Every time I hear di sound: a short history of dub poetry

Henry, William Anthony (2019) Every time I hear di sound: a short history of dub poetry. The Wire Magazine, London, UK.

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Dub poetry emerged out of reggae culture in 1970s Kingston, Jamaica and spoke to the everyday reality of the most downtrodden and disaffected members of society. Oku Onuora, birthname Orlando Wong, was born in 1952, raised in Franklin Town, Eastern Kingston, and is regarded as the father of dub poetry. Like many youths at the time he received an informal education through reasoning with Negus, a Rastafari who conscientised him, and it was this awareness of social inequality that became the main driver for his later poetic works. The dub in dub poetry is akin to the performance you will find from reggae deejays using the B side of a reggae recording, but the tempo and performative aspects differ as will be suggested here.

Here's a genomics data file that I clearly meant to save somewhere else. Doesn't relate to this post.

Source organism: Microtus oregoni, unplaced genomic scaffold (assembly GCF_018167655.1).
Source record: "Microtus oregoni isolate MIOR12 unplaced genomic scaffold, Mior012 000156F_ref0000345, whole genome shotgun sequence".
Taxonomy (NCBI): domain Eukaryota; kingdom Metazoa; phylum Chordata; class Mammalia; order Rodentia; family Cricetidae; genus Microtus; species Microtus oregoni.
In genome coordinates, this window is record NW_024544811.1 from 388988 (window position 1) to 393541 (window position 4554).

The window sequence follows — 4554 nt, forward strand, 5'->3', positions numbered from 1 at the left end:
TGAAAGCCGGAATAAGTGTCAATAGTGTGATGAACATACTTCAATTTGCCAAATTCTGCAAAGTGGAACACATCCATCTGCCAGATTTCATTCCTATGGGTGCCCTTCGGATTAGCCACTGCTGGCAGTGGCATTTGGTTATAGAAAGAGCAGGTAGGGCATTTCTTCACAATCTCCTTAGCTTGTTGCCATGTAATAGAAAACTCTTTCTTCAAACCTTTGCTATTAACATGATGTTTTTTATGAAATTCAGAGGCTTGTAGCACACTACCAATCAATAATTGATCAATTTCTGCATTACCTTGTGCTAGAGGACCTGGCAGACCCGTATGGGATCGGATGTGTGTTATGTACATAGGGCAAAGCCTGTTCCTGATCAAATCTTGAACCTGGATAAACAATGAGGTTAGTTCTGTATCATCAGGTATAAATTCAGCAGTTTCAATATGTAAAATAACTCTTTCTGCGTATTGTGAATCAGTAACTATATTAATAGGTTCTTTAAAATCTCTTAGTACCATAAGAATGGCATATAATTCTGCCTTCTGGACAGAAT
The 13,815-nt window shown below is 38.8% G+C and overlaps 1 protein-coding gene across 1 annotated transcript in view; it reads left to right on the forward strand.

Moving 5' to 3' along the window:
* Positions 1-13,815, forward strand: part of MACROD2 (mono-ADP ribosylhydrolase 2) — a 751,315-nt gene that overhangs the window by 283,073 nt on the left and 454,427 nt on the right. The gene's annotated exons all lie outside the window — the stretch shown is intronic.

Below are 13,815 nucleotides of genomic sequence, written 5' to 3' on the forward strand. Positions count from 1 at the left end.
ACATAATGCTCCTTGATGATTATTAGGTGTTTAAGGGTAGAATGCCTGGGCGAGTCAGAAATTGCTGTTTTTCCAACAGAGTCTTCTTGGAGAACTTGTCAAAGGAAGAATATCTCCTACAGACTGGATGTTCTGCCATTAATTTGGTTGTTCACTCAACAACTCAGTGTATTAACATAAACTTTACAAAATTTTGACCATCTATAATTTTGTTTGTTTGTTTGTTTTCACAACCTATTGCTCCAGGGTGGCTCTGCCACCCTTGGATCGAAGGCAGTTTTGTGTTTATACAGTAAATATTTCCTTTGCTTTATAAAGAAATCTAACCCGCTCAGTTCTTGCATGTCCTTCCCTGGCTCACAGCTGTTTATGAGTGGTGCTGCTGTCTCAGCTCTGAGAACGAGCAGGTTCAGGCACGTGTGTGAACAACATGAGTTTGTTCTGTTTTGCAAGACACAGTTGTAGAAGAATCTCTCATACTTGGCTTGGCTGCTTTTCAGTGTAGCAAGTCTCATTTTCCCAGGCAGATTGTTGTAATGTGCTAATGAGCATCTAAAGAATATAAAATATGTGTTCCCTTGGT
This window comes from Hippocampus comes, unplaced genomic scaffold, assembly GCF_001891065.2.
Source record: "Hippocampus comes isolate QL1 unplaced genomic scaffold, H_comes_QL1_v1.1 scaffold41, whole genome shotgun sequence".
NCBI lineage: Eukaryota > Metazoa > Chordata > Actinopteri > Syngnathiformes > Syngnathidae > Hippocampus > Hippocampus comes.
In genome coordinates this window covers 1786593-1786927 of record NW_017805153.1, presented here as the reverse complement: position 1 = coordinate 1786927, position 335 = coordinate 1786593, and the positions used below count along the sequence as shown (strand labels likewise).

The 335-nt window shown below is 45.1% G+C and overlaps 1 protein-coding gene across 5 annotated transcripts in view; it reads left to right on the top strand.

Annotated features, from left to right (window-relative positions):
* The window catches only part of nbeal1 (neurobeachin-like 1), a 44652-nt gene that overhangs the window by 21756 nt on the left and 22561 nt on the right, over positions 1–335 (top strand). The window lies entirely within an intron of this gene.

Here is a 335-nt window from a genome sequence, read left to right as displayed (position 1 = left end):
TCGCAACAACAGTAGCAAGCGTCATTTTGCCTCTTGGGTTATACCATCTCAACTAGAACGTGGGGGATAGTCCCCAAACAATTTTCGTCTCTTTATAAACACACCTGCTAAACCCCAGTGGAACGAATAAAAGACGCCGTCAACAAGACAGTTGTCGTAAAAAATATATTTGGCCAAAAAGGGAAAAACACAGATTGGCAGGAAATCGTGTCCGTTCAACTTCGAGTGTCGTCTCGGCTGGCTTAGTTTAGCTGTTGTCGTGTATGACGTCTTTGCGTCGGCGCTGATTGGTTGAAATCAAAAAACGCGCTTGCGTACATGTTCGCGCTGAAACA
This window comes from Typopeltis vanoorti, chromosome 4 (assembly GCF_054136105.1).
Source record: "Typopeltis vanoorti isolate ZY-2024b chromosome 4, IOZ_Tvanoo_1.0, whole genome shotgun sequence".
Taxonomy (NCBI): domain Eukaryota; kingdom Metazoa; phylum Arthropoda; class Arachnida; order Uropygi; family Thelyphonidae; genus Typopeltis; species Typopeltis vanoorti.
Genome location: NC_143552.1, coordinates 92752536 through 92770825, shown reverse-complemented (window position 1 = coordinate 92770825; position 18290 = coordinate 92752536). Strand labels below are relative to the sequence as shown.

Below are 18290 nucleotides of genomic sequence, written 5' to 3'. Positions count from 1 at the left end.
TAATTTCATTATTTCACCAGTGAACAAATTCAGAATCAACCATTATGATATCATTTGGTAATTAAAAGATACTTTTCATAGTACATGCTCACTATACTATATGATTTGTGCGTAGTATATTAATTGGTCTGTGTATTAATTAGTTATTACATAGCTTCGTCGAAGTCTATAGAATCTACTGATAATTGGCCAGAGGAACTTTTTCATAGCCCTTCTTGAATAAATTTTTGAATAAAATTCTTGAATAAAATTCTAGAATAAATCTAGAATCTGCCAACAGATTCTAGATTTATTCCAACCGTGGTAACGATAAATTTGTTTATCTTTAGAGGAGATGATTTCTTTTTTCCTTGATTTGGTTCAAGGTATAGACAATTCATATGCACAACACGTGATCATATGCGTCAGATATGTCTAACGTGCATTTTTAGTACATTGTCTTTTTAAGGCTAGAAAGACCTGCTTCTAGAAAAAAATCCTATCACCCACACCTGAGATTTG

Item Type: Other
Subjects: Music
Depositing User: William Anthony Henry
Date Deposited: 29 Nov 2019 09:17
Last Modified: 28 Aug 2021 07:12
URI: https://repository.uwl.ac.uk/id/eprint/6569

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